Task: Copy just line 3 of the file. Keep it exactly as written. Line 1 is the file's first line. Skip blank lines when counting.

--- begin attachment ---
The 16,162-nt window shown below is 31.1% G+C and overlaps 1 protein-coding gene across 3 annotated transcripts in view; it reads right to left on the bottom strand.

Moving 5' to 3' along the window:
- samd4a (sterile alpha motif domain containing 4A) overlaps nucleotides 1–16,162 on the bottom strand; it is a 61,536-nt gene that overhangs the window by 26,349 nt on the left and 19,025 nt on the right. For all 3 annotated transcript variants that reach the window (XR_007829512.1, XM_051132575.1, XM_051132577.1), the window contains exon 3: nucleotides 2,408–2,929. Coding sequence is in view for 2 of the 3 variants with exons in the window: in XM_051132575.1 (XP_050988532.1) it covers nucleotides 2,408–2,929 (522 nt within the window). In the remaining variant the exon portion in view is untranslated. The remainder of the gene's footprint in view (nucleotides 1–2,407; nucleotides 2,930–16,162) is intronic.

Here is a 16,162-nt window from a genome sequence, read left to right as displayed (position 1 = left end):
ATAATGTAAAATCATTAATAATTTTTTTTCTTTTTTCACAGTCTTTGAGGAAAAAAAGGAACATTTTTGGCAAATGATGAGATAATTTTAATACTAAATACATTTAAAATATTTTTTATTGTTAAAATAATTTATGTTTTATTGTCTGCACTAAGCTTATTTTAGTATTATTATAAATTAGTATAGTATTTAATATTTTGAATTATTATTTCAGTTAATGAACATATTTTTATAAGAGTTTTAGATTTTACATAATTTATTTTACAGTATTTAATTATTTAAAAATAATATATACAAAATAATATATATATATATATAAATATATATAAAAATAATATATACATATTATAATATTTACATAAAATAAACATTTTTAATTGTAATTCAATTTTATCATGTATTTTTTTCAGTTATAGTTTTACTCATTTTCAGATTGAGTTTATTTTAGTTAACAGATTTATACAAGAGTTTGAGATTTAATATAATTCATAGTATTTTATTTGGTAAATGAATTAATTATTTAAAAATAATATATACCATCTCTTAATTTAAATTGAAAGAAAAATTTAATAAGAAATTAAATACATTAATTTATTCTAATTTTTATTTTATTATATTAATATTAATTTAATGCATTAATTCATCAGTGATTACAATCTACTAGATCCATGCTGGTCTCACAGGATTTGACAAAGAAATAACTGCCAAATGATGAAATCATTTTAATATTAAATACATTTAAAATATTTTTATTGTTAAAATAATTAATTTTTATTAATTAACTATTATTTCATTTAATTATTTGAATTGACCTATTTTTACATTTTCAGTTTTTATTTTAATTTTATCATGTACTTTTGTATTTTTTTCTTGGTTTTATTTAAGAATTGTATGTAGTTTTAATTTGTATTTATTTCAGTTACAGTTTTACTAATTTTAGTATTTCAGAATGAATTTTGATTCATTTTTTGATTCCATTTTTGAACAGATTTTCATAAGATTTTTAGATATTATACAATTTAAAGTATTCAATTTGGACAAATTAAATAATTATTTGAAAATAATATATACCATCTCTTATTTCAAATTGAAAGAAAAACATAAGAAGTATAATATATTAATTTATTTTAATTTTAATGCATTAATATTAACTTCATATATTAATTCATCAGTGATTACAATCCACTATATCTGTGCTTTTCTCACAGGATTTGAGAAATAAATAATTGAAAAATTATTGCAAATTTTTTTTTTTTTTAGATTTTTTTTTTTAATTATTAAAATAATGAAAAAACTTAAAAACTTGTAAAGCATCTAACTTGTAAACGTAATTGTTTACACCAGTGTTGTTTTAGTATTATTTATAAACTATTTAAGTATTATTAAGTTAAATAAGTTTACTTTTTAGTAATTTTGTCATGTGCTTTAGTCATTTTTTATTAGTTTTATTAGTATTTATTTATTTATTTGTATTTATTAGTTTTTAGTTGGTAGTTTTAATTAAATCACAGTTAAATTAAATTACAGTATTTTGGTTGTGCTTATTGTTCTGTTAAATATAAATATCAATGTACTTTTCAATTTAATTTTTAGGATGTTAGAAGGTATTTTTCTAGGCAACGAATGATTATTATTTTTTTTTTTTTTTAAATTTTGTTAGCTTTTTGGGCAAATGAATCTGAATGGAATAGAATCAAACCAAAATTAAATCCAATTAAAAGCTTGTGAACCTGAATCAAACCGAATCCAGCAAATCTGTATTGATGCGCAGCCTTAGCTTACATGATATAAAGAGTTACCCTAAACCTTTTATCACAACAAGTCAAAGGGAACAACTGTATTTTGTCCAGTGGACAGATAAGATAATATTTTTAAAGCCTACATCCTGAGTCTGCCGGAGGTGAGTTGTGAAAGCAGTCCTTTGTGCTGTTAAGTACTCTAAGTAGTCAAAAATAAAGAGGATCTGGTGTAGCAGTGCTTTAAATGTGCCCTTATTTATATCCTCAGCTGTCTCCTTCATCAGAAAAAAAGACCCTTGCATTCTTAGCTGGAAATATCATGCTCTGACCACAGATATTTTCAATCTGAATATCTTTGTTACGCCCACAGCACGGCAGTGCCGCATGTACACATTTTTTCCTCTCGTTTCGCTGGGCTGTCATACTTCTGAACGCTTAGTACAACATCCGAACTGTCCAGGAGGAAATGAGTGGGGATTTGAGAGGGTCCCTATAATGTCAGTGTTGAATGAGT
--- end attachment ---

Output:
- samd4a (sterile alpha motif domain containing 4A) overlaps nucleotides 1–16,162 on the bottom strand; it is a 61,536-nt gene that overhangs the window by 26,349 nt on the left and 19,025 nt on the right. For all 3 annotated transcript variants that reach the window (XR_007829512.1, XM_051132575.1, XM_051132577.1), the window contains exon 3: nucleotides 2,408–2,929. Coding sequence is in view for 2 of the 3 variants with exons in the window: in XM_051132575.1 (XP_050988532.1) it covers nucleotides 2,408–2,929 (522 nt within the window). In the remaining variant the exon portion in view is untranslated. The remainder of the gene's footprint in view (nucleotides 1–2,407; nucleotides 2,930–16,162) is intronic.